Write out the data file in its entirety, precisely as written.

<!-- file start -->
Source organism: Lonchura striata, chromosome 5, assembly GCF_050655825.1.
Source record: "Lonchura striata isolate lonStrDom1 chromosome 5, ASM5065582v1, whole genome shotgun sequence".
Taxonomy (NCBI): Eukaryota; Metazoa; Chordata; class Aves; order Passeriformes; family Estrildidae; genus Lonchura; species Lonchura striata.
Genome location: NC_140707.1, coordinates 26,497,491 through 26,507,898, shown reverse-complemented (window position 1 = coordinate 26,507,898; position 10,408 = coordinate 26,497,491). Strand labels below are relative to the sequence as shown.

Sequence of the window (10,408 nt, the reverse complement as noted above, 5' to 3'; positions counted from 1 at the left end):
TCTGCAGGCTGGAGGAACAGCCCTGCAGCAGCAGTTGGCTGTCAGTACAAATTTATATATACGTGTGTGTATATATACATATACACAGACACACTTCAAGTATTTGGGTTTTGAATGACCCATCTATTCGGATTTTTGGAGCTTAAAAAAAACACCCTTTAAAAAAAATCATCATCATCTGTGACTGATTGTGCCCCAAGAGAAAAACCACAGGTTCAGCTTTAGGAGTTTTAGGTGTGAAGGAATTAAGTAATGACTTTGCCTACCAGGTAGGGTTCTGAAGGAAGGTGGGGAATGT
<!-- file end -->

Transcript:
Source organism: Lonchura striata, chromosome 5, assembly GCF_050655825.1.
Source record: "Lonchura striata isolate lonStrDom1 chromosome 5, ASM5065582v1, whole genome shotgun sequence".
Taxonomy (NCBI): Eukaryota; Metazoa; Chordata; class Aves; order Passeriformes; family Estrildidae; genus Lonchura; species Lonchura striata.
Genome location: NC_140707.1, coordinates 26,497,491 through 26,507,898, shown reverse-complemented (window position 1 = coordinate 26,507,898; position 10,408 = coordinate 26,497,491). Strand labels below are relative to the sequence as shown.

Sequence of the window (10,408 nt, the reverse complement as noted above, 5' to 3'; positions counted from 1 at the left end):
TCTGCAGGCTGGAGGAACAGCCCTGCAGCAGCAGTTGGCTGTCAGTACAAATTTATATATACGTGTGTGTATATATACATATACACAGACACACTTCAAGTATTTGGGTTTTGAATGACCCATCTATTCGGATTTTTGGAGCTTAAAAAAAACACCCTTTAAAAAAAATCATCATCATCTGTGACTGATTGTGCCCCAAGAGAAAAACCACAGGTTCAGCTTTAGGAGTTTTAGGTGTGAAGGAATTAAGTAATGACTTTGCCTACCAGGTAGGGTTCTGAAGGAAGGTGGGGAATGT